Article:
MinervaBMJ 2006; 332 doi: https://doi.org/10.1136/bmj.332.7543.736 (Published 23 March 2006) Cite this as: BMJ 2006;332:736
Children who take antiepileptic drugs are prone to developing hyperhomocysteinaemia, and the risk goes up with multidrug regimens and duration of drug taking. The condition is present in about 15% of children taking antiepileptic drugs long term. A double blind trial of oral folic acid supplementation in children taking such drugs reports that folic acid successfully increased folate concentrations and normalised homocysteine concentrations (Epilepsia 2005;46: 1677-83).
A new entity is creeping into the medical literature—osteonecrosis of the mandible or maxilla associated with the use of new generation bisphosphonates (used to treat osteoporosis, metastatic bone disease, and Paget's disease). Most patients can be managed with simple surgical debridement and stopping the drug, but some require quite radical intervention (Laryngoscope 2006;116: 115-20). The authors suggest best practice includes dental assessments before starting bisphosphonate treatment and close monitoring of oral hygiene.
The single question that effectively identifies patients who don't think asthma is a chronic disease (and therefore don't manage it as one) is: “Do you think you have asthma all the time, or only when you are having symptoms?” Poor self management of asthma is associated with the “no symptoms, no asthma” belief, and, of 200 patients admitted with their asthma to one inner city hospital in New York, a whopping 53% expressed it (Chest 2006;129: 573-80).
Africa is leading the way in the campaign against measles. The number of global deaths from measles has halved over the past six years thanks to major vaccination initiatives, with sub-Saharan Africa having the highest burden of the disease but also achieving the largest reduction in deaths (60%). The Measles Initiative (http://www.measlesinitiative.org) launched in 2001 features prominently in this success story.
Taking statins before having planned cardiac surgery significantly reduced mortality and morbidity within the first 30 days after surgery (Journal of Thoracic and Cardiovascular Surgery 2006;131: 679-85). The type of statin doesn't seem to matter, nor the dose, and the postoperative benefits are not attributed to lower serum lipid concentrations. What does seem to be important is that patients are taking a statin regularly, but the optimal duration that confers protection hasn't yet been established.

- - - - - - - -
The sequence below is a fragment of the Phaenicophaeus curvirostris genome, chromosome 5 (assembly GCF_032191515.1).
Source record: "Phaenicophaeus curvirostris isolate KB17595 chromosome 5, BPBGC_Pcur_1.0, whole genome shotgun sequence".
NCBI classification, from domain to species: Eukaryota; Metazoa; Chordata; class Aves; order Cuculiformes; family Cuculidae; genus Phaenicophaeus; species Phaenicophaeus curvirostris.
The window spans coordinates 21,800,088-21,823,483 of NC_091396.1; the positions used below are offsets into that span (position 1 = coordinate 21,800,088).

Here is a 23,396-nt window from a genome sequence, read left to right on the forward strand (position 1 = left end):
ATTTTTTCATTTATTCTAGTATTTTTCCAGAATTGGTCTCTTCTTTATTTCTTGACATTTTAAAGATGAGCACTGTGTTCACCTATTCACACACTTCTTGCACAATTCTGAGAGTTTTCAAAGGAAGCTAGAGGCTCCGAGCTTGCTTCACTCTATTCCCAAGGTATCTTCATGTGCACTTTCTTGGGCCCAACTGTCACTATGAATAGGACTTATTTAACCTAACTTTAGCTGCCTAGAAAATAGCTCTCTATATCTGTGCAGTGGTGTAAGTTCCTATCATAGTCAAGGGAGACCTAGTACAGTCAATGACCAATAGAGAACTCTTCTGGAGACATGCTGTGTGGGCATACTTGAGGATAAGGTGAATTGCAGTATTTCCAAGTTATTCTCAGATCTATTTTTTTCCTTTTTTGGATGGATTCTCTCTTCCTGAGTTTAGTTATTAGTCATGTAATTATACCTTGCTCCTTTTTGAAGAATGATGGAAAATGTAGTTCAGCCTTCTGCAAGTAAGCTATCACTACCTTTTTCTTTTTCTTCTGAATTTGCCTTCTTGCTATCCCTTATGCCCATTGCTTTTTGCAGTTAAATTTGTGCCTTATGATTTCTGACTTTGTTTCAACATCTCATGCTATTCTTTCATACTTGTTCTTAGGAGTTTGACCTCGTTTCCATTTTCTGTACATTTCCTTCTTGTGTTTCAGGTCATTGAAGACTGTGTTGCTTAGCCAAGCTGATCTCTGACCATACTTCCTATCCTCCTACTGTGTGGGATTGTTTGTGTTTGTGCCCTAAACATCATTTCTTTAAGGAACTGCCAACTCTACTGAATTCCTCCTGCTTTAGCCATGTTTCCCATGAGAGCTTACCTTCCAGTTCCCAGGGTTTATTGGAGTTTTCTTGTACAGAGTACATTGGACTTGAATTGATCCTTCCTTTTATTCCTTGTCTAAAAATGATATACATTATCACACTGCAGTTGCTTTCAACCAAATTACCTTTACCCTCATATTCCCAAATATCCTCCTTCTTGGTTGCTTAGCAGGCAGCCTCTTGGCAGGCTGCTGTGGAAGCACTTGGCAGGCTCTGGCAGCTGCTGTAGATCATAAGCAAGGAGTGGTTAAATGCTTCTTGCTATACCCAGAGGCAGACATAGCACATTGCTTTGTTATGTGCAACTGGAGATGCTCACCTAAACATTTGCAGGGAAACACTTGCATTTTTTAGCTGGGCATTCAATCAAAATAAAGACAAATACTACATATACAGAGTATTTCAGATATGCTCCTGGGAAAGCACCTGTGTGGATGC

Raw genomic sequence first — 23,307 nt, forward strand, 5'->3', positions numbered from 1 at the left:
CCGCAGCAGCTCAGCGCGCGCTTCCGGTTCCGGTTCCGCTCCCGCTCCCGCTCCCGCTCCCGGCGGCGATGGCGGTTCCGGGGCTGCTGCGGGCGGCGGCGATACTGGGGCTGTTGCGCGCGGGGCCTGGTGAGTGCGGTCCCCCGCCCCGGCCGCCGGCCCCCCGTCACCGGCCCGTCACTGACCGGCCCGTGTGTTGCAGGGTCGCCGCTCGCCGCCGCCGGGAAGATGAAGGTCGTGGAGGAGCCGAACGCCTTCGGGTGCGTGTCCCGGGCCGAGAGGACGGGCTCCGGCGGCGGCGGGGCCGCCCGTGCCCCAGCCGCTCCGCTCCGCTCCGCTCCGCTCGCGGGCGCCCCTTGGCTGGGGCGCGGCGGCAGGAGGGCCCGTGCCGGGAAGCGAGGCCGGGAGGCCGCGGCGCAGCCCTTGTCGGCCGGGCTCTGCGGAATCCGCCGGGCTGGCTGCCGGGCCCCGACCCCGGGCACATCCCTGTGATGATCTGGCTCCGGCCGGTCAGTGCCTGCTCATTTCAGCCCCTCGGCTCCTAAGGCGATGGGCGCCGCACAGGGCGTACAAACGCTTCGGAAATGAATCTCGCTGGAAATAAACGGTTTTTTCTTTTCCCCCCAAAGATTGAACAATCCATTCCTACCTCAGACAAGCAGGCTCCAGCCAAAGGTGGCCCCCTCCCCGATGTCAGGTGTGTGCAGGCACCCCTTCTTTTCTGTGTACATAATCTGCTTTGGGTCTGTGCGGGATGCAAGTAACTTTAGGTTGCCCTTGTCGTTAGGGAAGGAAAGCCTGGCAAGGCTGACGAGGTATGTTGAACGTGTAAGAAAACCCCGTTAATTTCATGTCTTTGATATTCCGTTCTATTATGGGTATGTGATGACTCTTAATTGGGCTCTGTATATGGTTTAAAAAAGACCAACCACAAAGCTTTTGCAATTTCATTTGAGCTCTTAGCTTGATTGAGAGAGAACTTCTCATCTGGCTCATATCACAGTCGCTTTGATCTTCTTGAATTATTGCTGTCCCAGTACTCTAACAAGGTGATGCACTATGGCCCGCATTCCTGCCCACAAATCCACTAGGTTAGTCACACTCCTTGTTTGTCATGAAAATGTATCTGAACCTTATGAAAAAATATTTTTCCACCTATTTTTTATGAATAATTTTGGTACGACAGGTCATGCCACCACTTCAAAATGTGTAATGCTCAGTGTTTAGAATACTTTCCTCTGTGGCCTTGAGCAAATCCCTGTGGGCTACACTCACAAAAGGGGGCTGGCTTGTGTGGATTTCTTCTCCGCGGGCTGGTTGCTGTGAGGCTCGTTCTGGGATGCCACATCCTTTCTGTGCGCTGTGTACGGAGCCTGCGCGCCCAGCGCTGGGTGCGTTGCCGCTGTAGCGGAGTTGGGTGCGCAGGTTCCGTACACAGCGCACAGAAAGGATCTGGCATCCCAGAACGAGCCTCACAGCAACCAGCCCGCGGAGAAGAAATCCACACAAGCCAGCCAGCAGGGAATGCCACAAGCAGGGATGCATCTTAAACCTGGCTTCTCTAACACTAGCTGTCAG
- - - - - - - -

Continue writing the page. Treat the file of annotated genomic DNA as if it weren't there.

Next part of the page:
Infusing autologous bone marrow cells into the coronary arteries of patients who have had heart attacks to enhance tissue regeneration is still in the experimental stages. A study in Circulation (2006;113: 1287-94) reports that, 18 months after the infusion, left ventricular systolic function was no longer significantly better than it was in the control group. However, there is some evidence that the treatment accelerated the recovery of left ventricular ejection fraction after acute myocardial infarction.
Shushaku Endo, one of the finest Japanese novelists of the 20th century, though relatively unknown in the West, fought a prolonged campaign against life threatening tuberculosis. However, his close encounter with the medical profession left him disappointed. According to a historical review in the Postgraduate Medical Journal (2006;82: 157-61), he said: “Doctor, priest and novelist can put out their hands and touch the soul.” But the doctors, he said, failed the challenge.
What will it take to get the general population fit enough to improve overall health? Innovation and starting early is critical. An editorial in the British Journal of Sports Medicine (2006;40: 189-90) describes how in Finland the fastest growing activity among schoolchildren is cheerleading, with both boys and girls practising complex dance routines for hours every week. It's fun and non-competitive (unlike cheerleading as practised in the US, where it seems to have become an extreme sport, with several catastrophic injuries each year).
An investigation into recurrent abdominal pain in children and whether they are taken to a doctor reports that it's not the severity of symptoms or degree of psychological distress that predicts consulting behaviour. Only maternal fears about the symptoms differentiated between consulters and non-consulters (Digestive Diseases and Sciences 2006;51: 192-201). The consulters also missed significantly more school than the non-consulters, regardless of the severity of their symptoms.
Gastro-oesophageal reflux disease (GORD) causes various symptoms, including pain and cough. A case study in the Annals of Allergy, Asthma & Immunology (2006;96: 373-5) presents what the authors say is the first evidence of human vocal cord dysfunction in association with GORD. To confirm the diagnosis, they used the Bernstein test, which involved an infusion of 0.1N hydrochloric acid into the oesophagus to provoke an acute vocal cord dysfunction that resolved when the pH was raised by isotonic sodium chloride infusion.
A comparison during labour of patient controlled epidural analgesia (bupivacaine plus fentanyl or bupivacaine only) with intermittent bolus epidural analgesia (bupivacaine plus fentanyl) reports that, contrary to expectation, patient controlled analgesia produced less maternal satisfaction. The women who received intermittent boluses felt that they could influence labour more and were generally more satisfied. It seems that the professionals' view that patient controlled analgesia offers greater control is not borne out by patients' experience (Acta Obstetrica et Gynecologica Scandinavica 2006;85: 188-94).
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